Lasers can remove unwanted hair faster, more comfortably and more reliably than many other methods. Whether you are a man or a woman, young or old, laser hair removal is an alternative to plucking, shaving, waxing, electrolysis or chemical depilatories.
Age, sex, weight, metabolism, hormones, genetics, ethnicity, medications, location of hair, and the changing of seasons can all affect hair growth. The growth of hair occurs in three phases.
Phase 1: Anagen
Hair’s active growth phase is called anagen and lasts up to several years. The majority of hair is in this phase at any given time. During anagen, the hair has an abundance of melanin.
Phase 2: Catagen
The catagen or regressive phase lasts about 2 to 4 weeks. In this phase, hair stops growing but is not yet shed. About 3 or 4 per cent of body hair is in this phase.
Phase 3: Telogen
Lasting weeks to months, the telogen or resting phase is when hair falls out and a new hair begins to form. At least 10 to 15 per cent of body hair is in this phase.
At any given time, hairs from various parts of the body are at different phases. This cycling prevents all body hair from falling out at the same time and waiting months for hair to grow back.
Although laser hair removal is not usually considered permanent, studies have shown that areas where hair is removed by lasers can generally remain hair free longer than by most other methods. Lasers most effectively disable hair that is in the anagen or active growth phase.
Lasers emit a powerful beam of light that is absorbed by the pigment in the hair follicles. The more pigment the hair has i.e. the darker in colour, the more effective the treatment is. The laser pulses for a fraction of a second, just long enough to vaporise the pigment while minimising damage to the surrounding skin. The hair follicles absorb the laser energy impairing the ability to grow new hair.
The Fotona SP Dynamis laser system uses the ultimate laser technology for hair removal, “Avalanche FRAC3®”, which improves hair removal efficacy and reduces patient discomfort.
The lasers designed for hair removal can be used on most parts of the body. Many lasers effectively treat large areas. Laser hair removal can treat the:
It cannot always be predicted who will respond to the laser treatment, or if someone does respond, how long the hair will remain dormant.
Since the energy is released into darker pigmented areas, lasers work best for people with light skin and dark hair. Individuals with dark skin require more treatments while red, grey, white and blonde hairs do not respond as well to lasers, since there is no dark pigment in the hair follicles.
The number of treatments required depends on skin and hair colour, density and coarseness of the hair, as well as the specific area to be treated.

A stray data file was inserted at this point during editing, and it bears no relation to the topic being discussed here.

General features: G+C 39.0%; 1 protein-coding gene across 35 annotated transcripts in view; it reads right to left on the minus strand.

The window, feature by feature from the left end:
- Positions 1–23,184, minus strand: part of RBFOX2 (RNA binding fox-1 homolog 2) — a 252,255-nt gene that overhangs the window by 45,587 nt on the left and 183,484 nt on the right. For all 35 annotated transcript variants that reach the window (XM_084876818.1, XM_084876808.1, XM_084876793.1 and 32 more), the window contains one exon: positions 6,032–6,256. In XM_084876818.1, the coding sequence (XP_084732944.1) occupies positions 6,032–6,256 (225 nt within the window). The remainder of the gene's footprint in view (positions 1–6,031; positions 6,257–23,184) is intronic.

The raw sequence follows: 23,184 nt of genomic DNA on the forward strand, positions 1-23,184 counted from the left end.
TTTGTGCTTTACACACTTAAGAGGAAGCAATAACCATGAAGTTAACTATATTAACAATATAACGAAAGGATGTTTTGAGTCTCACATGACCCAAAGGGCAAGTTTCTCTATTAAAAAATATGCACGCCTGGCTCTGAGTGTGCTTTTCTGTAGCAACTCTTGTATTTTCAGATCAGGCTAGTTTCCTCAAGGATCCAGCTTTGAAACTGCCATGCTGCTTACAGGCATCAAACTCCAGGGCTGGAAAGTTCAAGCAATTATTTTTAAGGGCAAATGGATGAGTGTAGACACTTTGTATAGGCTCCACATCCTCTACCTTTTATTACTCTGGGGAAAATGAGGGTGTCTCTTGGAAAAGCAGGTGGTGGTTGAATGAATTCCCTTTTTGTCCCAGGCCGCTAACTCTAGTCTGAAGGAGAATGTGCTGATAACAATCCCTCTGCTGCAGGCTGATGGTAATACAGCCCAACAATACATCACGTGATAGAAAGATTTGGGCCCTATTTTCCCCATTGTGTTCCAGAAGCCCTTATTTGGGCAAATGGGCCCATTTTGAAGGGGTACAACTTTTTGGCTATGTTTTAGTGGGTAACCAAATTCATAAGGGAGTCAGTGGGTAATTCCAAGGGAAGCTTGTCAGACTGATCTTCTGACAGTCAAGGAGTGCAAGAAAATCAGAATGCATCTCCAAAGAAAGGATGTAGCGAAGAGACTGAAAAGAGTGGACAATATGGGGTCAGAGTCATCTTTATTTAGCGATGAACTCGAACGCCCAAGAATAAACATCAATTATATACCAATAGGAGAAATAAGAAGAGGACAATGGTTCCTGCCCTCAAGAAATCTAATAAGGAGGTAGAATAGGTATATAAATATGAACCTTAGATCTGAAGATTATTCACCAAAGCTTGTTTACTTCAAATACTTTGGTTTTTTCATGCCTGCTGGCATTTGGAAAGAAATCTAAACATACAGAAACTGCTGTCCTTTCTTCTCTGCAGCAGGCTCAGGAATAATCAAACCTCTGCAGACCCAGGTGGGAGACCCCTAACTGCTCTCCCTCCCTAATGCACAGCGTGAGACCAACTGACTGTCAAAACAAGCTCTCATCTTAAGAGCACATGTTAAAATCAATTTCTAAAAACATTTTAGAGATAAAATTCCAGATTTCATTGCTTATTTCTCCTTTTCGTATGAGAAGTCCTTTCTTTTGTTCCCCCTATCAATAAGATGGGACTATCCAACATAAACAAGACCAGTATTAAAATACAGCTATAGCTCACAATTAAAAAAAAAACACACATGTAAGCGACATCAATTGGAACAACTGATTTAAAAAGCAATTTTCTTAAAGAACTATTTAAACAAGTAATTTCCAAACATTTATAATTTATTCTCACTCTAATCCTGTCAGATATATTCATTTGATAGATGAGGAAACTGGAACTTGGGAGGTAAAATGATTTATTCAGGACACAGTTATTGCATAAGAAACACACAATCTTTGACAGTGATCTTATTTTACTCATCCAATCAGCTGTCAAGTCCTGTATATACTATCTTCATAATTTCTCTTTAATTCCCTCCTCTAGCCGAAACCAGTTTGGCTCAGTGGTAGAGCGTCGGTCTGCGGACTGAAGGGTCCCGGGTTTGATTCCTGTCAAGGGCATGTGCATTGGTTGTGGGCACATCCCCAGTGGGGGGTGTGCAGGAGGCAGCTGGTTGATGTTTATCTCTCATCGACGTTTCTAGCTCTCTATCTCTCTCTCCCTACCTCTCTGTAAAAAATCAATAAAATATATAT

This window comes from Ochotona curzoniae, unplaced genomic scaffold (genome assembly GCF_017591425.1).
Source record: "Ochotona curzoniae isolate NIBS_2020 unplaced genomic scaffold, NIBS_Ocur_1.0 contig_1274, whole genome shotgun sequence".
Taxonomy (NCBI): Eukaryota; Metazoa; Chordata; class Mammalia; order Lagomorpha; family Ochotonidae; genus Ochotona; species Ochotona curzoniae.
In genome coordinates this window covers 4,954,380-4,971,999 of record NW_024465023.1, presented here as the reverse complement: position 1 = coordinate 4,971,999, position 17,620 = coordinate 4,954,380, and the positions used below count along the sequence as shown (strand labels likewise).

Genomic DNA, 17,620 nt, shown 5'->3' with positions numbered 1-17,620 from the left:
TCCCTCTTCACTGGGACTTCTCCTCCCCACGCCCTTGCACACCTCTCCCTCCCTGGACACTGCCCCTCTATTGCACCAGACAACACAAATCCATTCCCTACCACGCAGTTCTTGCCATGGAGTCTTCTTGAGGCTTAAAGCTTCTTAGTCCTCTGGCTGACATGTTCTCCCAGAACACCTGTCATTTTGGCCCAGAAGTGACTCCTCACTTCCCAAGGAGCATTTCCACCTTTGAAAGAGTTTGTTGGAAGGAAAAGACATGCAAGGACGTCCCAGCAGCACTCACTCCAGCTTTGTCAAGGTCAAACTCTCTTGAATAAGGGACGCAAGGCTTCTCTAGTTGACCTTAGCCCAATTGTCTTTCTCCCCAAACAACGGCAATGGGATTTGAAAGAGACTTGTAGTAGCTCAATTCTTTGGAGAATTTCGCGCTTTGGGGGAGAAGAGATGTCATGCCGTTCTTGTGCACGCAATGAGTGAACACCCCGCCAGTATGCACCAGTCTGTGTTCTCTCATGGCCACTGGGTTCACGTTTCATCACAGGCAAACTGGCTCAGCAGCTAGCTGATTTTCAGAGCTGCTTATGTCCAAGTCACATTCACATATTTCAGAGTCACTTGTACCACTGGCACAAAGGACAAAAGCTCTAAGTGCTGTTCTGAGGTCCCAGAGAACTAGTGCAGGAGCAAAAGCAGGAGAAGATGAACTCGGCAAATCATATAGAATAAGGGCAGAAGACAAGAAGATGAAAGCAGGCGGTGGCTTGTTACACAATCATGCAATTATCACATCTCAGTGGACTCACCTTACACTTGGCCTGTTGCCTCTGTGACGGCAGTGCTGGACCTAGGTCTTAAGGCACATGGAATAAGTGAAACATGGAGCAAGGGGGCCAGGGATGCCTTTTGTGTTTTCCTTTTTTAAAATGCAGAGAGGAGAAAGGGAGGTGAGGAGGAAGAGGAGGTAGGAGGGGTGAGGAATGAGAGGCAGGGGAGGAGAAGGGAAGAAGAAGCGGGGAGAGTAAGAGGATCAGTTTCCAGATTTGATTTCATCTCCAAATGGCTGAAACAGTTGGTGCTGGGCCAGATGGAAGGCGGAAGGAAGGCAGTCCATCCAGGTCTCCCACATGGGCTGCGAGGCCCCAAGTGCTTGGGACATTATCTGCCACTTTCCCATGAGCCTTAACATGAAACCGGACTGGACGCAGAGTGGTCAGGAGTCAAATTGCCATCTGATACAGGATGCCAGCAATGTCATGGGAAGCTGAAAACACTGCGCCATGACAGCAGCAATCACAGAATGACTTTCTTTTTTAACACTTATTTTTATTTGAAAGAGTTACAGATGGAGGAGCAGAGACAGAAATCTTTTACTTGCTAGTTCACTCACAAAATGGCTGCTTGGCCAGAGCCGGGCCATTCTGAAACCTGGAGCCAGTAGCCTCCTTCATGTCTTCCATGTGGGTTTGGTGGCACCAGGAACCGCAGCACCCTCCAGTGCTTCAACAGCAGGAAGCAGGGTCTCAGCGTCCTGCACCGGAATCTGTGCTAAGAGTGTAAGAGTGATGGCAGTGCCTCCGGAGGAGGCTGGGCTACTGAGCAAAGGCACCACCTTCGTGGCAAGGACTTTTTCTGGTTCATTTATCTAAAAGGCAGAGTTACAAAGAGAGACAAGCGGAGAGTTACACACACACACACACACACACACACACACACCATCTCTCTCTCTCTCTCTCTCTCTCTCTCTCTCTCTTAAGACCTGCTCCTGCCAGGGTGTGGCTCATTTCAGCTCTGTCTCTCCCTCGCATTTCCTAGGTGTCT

Because all hair in a treated area may not be in the anagen phase, more than one laser treatment is necessary to remove hair that subsequently enters the growth phase. The desired results vary from person to person. Even though certain hair follicles in a given area have been treated, age and hormones may cause other hair follicles to start growing in the area. If regrowth of hair occurs, the hair is often thinner and lighter in colour.
On average, after three to five treatments, scheduled four to six weeks apart, there will be approximately 50 to 80 per cent less hair growth.
Before the treatment, the area to be treated will be cleansed. Some patients receive a numbing gel. Numbing the area to be treated helps when a small area will be treated and the skin is very sensitive. It takes about one hour for a numbing gel to work.
The laser treatment will take place in a room set up specifically for laser treatments. Everyone in the room must wear protective eyewear during the procedure. To perform the procedure, the skin is held taut and the skin is treated with the laser. Many patients say that the laser pulses feel like warm pinpricks or a rubber band being snapped against the skin.
A laser removes hair by vaporising it. This causes small plumes of smoke that have a sulphur-like smell.
How long your treatment lasts depends on the size of the area being treated. Treating the upper lip takes minutes. If you are having a large area like the back or legs treated, your treatment may last more than an hour.
Most patients remain hair free for months or even years. When the hair regrows, most patients see noticeably less hair than before. The hair also tends to be finer and lighter in colour.
To keep the area free of hair, a patient may need maintenance laser treatments.
Side-effects vary with skin type, hair colour, treatment plan and adherence to pre-treatment and post-treatment care. The most common side-effects of laser hair removal include:
Rarely, laser hair removal can cause blistering, crusting, scarring or other changes in skin texture. Other rare side-effects include greying of treated hair or excessive hair growth around treated areas, particularly on darker skin.
Laser hair removal isn’t recommended for eyelids, eyebrows or surrounding areas, due to the possibility of severe eye injury.
If you have laser hair removal, it is important to start following your dermatologist’s instructions immediately. This helps reduce potential side-effects.
After laser hair removal and between scheduled treatments until at least six weeks after the end of treatment:
You will see some redness and swelling after treatment. This often looks like mild sunburn. Applying a cool compress can help reduce your discomfort.